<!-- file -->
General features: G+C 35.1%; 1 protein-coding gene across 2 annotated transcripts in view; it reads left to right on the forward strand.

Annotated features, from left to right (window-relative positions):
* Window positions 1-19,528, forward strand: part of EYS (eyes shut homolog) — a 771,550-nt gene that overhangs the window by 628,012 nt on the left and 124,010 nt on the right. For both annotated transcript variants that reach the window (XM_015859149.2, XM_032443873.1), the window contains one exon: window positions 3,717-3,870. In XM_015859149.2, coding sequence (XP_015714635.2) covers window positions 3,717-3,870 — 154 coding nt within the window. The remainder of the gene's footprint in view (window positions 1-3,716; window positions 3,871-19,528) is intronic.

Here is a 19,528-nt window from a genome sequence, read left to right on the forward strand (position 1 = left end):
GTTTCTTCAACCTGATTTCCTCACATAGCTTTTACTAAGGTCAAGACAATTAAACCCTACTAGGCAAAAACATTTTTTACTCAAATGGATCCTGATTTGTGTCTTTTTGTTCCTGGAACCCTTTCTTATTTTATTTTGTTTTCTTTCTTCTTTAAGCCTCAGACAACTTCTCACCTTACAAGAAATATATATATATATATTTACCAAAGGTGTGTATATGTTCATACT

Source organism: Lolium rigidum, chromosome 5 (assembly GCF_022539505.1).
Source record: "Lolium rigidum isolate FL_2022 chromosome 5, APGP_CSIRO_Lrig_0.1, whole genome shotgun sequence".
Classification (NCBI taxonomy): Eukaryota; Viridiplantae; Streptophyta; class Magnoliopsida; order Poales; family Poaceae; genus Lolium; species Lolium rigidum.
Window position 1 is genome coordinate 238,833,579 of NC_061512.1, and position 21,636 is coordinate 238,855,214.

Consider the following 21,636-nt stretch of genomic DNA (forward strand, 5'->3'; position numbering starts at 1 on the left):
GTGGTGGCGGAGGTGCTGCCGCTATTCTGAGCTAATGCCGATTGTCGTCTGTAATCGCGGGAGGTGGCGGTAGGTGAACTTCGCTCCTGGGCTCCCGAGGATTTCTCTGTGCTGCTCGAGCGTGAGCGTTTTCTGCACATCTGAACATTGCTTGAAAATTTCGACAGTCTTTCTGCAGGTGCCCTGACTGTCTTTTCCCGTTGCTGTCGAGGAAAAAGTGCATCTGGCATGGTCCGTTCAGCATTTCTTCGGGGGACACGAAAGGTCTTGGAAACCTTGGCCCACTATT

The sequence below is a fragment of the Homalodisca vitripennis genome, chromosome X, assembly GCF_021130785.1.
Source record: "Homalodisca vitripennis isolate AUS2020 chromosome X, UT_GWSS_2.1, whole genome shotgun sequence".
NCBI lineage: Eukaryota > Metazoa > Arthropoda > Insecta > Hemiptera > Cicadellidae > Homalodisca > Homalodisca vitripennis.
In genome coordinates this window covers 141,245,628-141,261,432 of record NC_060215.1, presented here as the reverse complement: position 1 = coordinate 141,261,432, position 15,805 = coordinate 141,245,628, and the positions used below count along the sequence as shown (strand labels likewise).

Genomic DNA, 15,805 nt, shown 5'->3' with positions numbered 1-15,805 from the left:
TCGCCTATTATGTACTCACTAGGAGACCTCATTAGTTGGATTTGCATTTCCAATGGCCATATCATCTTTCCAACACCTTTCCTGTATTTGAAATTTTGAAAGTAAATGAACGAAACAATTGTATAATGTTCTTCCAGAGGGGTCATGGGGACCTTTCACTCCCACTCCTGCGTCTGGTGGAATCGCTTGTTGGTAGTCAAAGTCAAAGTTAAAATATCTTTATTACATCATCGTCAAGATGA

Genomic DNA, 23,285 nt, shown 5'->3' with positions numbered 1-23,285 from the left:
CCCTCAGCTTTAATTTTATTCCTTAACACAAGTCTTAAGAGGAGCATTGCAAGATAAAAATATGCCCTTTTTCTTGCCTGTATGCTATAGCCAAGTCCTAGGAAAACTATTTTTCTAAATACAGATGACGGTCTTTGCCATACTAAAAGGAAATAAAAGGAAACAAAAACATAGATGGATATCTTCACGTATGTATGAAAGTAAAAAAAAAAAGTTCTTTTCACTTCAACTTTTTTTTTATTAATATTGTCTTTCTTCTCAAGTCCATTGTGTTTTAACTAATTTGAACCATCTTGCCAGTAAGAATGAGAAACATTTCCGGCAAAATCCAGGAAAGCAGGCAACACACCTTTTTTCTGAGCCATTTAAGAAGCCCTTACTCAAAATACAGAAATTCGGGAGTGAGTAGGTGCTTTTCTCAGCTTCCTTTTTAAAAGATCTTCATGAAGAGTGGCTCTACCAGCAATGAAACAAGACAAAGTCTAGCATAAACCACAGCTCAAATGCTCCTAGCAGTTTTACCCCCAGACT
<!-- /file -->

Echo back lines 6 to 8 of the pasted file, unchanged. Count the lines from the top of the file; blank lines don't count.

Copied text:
Source organism: Lolium rigidum, chromosome 5 (assembly GCF_022539505.1).
Source record: "Lolium rigidum isolate FL_2022 chromosome 5, APGP_CSIRO_Lrig_0.1, whole genome shotgun sequence".
Classification (NCBI taxonomy): Eukaryota; Viridiplantae; Streptophyta; class Magnoliopsida; order Poales; family Poaceae; genus Lolium; species Lolium rigidum.